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Apple has been told it does not have to hack into an iPhone at the government’s request. Though the wider fight against the FBI rages on, this similar case centering around a criminal’s locked iPhone has finally come to an end, with the courts ruling in Apple’s favor.

Judge James Orenstein of New York ruled that the U.S. government cannot force Apple to hack into a locked iPhone – not in this particular case at least. The ruling relates to a request from October 2015 to unlock an iPhone seized as part of a drug case. The iPhone in question runs iOS 7, meaning Apple could in theory break into it without having to create any dangerous new ‘backdoor’ software, but the judge nevertheless decided that the request would “place an unreasonable burden” on Apple.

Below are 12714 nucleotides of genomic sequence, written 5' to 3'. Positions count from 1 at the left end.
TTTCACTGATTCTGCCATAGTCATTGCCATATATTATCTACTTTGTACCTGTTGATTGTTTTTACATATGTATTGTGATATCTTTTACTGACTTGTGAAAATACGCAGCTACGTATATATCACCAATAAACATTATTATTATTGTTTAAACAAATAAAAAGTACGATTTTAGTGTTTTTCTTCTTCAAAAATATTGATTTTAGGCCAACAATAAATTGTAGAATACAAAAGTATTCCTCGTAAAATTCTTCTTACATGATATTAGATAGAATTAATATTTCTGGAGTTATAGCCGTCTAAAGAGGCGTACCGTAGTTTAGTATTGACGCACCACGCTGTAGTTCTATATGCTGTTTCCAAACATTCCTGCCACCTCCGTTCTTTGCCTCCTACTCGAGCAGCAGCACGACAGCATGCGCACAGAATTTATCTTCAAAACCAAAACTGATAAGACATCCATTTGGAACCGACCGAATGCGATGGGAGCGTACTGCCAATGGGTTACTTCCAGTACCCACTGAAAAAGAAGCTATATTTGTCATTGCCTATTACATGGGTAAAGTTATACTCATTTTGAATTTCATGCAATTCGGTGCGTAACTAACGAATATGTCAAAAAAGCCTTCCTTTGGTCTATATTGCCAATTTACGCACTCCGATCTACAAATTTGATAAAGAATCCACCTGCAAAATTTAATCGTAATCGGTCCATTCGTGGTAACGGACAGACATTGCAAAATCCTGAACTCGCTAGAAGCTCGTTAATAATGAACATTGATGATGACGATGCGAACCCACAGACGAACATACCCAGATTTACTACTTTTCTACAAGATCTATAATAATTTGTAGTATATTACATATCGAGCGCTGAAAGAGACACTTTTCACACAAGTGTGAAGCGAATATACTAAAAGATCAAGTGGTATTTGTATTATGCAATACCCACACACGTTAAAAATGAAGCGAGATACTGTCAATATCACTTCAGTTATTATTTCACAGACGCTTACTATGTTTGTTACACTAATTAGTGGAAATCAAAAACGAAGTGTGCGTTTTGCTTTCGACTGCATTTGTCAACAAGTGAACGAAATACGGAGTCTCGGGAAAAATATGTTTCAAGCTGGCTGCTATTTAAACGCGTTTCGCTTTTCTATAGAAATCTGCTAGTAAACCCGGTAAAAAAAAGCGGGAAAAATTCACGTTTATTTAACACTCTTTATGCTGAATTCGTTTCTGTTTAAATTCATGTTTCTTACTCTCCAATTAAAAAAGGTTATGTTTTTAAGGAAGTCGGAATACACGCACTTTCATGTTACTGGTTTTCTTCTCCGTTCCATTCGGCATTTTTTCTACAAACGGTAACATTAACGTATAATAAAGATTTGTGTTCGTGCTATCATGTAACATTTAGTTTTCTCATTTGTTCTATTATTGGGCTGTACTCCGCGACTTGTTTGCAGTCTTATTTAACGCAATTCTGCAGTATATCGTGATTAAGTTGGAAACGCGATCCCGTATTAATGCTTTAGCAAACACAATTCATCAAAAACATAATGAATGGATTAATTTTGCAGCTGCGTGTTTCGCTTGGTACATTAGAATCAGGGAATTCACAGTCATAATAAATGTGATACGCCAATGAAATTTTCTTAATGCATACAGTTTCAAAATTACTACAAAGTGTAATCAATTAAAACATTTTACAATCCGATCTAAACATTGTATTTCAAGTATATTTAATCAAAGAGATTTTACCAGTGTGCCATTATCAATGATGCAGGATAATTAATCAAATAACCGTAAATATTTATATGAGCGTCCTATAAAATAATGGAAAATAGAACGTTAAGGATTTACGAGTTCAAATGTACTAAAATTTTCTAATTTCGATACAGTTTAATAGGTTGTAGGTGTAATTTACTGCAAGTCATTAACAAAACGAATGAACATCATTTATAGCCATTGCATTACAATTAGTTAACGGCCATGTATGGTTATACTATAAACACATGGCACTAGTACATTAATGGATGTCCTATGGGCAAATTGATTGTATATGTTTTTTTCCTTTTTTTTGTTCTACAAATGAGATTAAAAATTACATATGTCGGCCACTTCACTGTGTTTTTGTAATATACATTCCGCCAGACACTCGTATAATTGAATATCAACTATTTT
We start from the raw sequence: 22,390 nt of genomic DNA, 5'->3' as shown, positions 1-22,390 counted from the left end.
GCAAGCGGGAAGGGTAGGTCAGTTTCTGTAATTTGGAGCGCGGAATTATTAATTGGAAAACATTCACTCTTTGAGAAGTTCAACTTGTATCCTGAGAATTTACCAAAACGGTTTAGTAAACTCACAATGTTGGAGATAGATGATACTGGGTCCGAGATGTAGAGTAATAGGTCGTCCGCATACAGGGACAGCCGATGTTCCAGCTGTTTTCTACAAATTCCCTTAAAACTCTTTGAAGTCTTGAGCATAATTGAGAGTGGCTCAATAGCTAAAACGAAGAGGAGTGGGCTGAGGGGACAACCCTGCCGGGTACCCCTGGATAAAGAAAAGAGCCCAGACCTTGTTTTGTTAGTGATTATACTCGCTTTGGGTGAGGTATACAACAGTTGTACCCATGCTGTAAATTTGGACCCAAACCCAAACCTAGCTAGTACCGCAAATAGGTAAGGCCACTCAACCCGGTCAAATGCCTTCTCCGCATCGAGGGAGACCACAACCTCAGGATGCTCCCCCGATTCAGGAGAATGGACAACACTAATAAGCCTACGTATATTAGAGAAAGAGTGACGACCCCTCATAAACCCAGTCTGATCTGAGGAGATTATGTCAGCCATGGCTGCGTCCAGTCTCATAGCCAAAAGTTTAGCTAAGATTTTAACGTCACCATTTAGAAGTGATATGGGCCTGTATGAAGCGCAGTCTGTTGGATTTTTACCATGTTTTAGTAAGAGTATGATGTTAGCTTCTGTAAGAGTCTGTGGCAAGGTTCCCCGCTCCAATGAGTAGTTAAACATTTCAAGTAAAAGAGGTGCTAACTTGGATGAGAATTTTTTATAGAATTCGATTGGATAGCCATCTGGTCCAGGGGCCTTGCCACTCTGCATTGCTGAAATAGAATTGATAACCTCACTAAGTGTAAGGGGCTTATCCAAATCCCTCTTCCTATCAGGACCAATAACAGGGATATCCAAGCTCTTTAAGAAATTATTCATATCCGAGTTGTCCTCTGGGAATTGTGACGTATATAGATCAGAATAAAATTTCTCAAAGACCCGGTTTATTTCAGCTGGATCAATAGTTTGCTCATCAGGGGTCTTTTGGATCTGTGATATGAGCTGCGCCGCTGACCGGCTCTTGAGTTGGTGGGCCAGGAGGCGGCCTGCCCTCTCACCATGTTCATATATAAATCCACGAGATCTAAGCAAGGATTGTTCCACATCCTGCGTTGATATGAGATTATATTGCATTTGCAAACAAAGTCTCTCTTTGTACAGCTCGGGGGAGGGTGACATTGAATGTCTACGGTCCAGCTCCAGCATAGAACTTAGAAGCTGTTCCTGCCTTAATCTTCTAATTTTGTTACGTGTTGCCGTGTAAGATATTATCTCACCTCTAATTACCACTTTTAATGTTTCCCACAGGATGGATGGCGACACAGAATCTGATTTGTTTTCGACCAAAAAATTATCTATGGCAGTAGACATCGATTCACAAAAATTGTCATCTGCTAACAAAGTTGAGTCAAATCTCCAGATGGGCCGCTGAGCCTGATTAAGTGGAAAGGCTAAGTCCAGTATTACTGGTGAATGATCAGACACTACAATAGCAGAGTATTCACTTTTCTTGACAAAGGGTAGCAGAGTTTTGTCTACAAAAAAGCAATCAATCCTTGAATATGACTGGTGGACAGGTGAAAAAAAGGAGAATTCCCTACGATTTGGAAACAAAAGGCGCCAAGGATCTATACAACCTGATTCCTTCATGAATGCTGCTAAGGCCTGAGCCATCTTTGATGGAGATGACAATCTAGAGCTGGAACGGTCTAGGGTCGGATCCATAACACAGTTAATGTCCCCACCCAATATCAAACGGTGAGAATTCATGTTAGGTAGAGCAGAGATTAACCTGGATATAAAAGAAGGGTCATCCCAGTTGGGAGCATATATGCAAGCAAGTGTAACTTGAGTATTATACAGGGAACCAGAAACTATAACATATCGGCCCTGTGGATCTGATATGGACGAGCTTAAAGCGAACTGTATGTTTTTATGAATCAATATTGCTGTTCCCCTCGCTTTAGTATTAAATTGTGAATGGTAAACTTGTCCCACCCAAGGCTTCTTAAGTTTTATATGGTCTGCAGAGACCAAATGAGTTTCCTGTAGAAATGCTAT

This verdict is relevant in that it was based on the same 1789 All Writs Act which is the cornerstone of the FBI’s argument in the San Bernardino case. Though ruling is not legally binding in any other court, it may set a strong precedent on which to base parts of Apple’s argument, which is to be decided by Congress rather than the courts.

If you so desire, the entire 50-page order from Orenstein can be read here.

Read more: Apple want encryption case to go to congress as FBI spat continues